•••And don’t forget each Tuesday’s Seed of the Week! This week it’s “Here Be Dragons”. 


MEDUSA’S FORM FINDER: Links to poetry terms mentioned today:

•••Ars Poetica:
•••Cinquain: AND/OR See for info about its inventor, Adelaide Crapsey.
•••Cyhydedd Fer:
•••Cyhydedd Naw Ban:
•••Ekphrastic Poem:   
•••Normative Syllabics: AND/OR
•••Veltanelle (Velta Myrtle Allen Sanford):
•••Villanelle (rhymed; can be done unrhymed):
•••Word-Can Poem: putting random words on slips of paper into a can, then drawing out a few and making a poem out of them. 

Today's Ekphrastic Challenge!
See what you can make of the above
photo, and send your poetic results to (No deadline.)


—Public Domain Photo

For upcoming poetry happenings in
Northern California and otherwheres,
click on
in the links at the top of this page.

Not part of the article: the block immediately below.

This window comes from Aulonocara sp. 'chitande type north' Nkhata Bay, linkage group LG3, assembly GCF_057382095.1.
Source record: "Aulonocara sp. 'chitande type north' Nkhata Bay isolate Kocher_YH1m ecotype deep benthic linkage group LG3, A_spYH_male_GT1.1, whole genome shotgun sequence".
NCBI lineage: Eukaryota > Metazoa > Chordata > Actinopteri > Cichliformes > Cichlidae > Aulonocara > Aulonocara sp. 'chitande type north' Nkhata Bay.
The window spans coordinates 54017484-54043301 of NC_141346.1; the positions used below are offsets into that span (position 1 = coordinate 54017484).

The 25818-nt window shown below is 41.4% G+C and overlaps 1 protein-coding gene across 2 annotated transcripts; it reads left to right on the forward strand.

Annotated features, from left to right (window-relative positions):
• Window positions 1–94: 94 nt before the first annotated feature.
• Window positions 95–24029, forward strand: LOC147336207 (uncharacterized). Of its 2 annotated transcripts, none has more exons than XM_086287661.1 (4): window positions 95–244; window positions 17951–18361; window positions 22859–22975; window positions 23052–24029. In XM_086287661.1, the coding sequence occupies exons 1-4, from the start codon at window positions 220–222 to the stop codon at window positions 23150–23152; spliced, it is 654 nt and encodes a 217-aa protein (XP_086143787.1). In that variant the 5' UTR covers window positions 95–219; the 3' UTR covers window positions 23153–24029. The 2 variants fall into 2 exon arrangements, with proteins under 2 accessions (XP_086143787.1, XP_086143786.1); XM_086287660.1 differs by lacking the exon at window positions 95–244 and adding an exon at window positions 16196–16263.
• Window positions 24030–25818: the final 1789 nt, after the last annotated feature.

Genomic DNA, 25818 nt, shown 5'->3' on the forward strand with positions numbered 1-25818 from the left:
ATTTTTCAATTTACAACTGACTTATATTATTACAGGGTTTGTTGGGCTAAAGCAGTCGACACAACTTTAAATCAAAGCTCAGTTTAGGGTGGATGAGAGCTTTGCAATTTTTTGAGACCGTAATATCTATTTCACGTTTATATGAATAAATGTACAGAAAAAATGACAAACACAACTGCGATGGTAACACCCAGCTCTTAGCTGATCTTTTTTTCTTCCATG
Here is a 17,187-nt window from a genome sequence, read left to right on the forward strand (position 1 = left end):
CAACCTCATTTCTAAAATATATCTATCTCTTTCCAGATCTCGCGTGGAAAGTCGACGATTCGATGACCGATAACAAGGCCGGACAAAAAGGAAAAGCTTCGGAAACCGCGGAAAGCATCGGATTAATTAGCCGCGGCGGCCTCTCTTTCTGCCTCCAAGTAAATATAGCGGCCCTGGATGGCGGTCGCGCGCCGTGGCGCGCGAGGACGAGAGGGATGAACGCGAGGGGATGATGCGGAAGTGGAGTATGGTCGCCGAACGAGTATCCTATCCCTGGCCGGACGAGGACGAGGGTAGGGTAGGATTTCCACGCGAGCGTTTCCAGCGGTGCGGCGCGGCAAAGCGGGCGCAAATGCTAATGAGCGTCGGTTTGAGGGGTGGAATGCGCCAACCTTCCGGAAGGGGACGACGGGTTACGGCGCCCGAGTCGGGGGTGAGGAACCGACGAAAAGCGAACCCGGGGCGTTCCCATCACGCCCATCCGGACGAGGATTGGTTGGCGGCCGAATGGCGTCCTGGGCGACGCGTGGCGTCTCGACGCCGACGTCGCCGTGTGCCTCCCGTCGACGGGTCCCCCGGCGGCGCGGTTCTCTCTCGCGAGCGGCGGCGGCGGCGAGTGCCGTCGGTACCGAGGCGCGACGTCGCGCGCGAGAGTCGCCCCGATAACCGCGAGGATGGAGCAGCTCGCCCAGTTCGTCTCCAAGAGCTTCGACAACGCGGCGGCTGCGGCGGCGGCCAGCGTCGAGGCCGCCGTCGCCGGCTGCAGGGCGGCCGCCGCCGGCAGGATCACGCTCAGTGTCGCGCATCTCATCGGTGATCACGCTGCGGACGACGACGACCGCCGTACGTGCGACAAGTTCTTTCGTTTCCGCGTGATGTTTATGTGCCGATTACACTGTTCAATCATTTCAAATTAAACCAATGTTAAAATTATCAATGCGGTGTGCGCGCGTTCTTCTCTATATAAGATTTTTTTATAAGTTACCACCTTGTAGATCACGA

Photos in this column can be enlarged by
clicking on them once, then clicking on the x
in the top right corner to come back to Medusa.
Don’t get stumped!







Thursday, September 29, 2022

Hope is a Soft Rock

—Poetry by Bonnie Meekums, Manchester, UK
—Photos of Fall Foliage by Katy Brown, Davis, CA


At seventy
I should be sitting
               quitting dancing
                        and cavorting
Sex should be
                                           a distant memory
replaced by luke-warm
cups of tea
with pleasure measured
in yards of silk
and pictures of grandkids
                              never seen
                              and never played with

But for now
I will still climb hills
and trees
I will still swing high
head back
gazing at the sky
I will still sing loud
whilst holding placards
of protest at the things
I’m supposed to do
at seventy


Hope is a soft rock which
when held feels luscious
A hedony of mis-guided past

I met it once when I was young
and skin stretched easy
over bones and sinews
never glancing back

But those days are gone
now I must dig
deep into slippery earth
that slides from my grip

Leaving trails of sulphur
yet what else is there
but that juicy rock
with its taught giving skin

THREADS (Three Haiku)

I was always meant
to find footholds and discard
rule books for girlhood

* * *

I was always meant,
my body strong as an oak,
to be free to dance

* * *

I was always meant
to find my own story’s thread